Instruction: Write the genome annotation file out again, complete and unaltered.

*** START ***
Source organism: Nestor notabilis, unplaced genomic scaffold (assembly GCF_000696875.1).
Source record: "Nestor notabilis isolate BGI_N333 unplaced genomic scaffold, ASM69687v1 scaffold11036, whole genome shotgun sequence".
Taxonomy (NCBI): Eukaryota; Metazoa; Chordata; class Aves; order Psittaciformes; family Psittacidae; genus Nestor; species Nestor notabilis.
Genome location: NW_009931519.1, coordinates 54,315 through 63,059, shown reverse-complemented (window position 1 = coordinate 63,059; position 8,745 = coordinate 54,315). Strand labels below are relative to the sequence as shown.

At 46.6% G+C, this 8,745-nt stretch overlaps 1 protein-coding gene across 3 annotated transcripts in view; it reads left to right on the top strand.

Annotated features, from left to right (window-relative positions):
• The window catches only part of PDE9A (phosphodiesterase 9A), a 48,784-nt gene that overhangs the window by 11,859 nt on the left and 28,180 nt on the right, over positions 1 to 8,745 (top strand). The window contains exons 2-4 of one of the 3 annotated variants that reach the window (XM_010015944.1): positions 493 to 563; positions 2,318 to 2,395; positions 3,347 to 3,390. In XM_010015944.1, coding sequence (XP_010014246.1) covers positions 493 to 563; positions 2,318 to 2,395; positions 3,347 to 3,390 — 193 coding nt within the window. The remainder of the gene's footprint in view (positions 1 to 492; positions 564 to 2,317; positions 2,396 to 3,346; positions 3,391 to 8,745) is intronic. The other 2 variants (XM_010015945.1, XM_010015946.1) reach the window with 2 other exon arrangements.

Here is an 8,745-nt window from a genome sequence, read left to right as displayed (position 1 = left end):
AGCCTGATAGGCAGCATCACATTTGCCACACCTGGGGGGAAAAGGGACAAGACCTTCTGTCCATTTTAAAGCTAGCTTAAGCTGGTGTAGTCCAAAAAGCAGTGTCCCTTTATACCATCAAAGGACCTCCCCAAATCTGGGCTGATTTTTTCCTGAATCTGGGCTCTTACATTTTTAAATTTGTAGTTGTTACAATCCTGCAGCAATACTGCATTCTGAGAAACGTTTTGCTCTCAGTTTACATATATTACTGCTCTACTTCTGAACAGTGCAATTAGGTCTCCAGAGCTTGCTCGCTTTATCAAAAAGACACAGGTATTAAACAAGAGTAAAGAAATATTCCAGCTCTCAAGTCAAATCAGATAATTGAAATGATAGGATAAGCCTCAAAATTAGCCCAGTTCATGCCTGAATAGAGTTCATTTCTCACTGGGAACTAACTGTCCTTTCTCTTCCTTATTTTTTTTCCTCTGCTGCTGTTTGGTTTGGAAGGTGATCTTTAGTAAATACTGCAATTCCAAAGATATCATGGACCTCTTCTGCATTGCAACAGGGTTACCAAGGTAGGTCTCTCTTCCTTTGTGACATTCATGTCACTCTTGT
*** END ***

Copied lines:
Source organism: Nestor notabilis, unplaced genomic scaffold (assembly GCF_000696875.1).
Source record: "Nestor notabilis isolate BGI_N333 unplaced genomic scaffold, ASM69687v1 scaffold11036, whole genome shotgun sequence".
Taxonomy (NCBI): Eukaryota; Metazoa; Chordata; class Aves; order Psittaciformes; family Psittacidae; genus Nestor; species Nestor notabilis.
Genome location: NW_009931519.1, coordinates 54,315 through 63,059, shown reverse-complemented (window position 1 = coordinate 63,059; position 8,745 = coordinate 54,315). Strand labels below are relative to the sequence as shown.

At 46.6% G+C, this 8,745-nt stretch overlaps 1 protein-coding gene across 3 annotated transcripts in view; it reads left to right on the top strand.

Annotated features, from left to right (window-relative positions):
• The window catches only part of PDE9A (phosphodiesterase 9A), a 48,784-nt gene that overhangs the window by 11,859 nt on the left and 28,180 nt on the right, over positions 1 to 8,745 (top strand). The window contains exons 2-4 of one of the 3 annotated variants that reach the window (XM_010015944.1): positions 493 to 563; positions 2,318 to 2,395; positions 3,347 to 3,390. In XM_010015944.1, coding sequence (XP_010014246.1) covers positions 493 to 563; positions 2,318 to 2,395; positions 3,347 to 3,390 — 193 coding nt within the window. The remainder of the gene's footprint in view (positions 1 to 492; positions 564 to 2,317; positions 2,396 to 3,346; positions 3,391 to 8,745) is intronic. The other 2 variants (XM_010015945.1, XM_010015946.1) reach the window with 2 other exon arrangements.

Here is an 8,745-nt window from a genome sequence, read left to right as displayed (position 1 = left end):
AGCCTGATAGGCAGCATCACATTTGCCACACCTGGGGGGAAAAGGGACAAGACCTTCTGTCCATTTTAAAGCTAGCTTAAGCTGGTGTAGTCCAAAAAGCAGTGTCCCTTTATACCATCAAAGGACCTCCCCAAATCTGGGCTGATTTTTTCCTGAATCTGGGCTCTTACATTTTTAAATTTGTAGTTGTTACAATCCTGCAGCAATACTGCATTCTGAGAAACGTTTTGCTCTCAGTTTACATATATTACTGCTCTACTTCTGAACAGTGCAATTAGGTCTCCAGAGCTTGCTCGCTTTATCAAAAAGACACAGGTATTAAACAAGAGTAAAGAAATATTCCAGCTCTCAAGTCAAATCAGATAATTGAAATGATAGGATAAGCCTCAAAATTAGCCCAGTTCATGCCTGAATAGAGTTCATTTCTCACTGGGAACTAACTGTCCTTTCTCTTCCTTATTTTTTTTCCTCTGCTGCTGTTTGGTTTGGAAGGTGATCTTTAGTAAATACTGCAATTCCAAAGATATCATGGACCTCTTCTGCATTGCAACAGGGTTACCAAGGTAGGTCTCTCTTCCTTTGTGACATTCATGTCACTCTTGT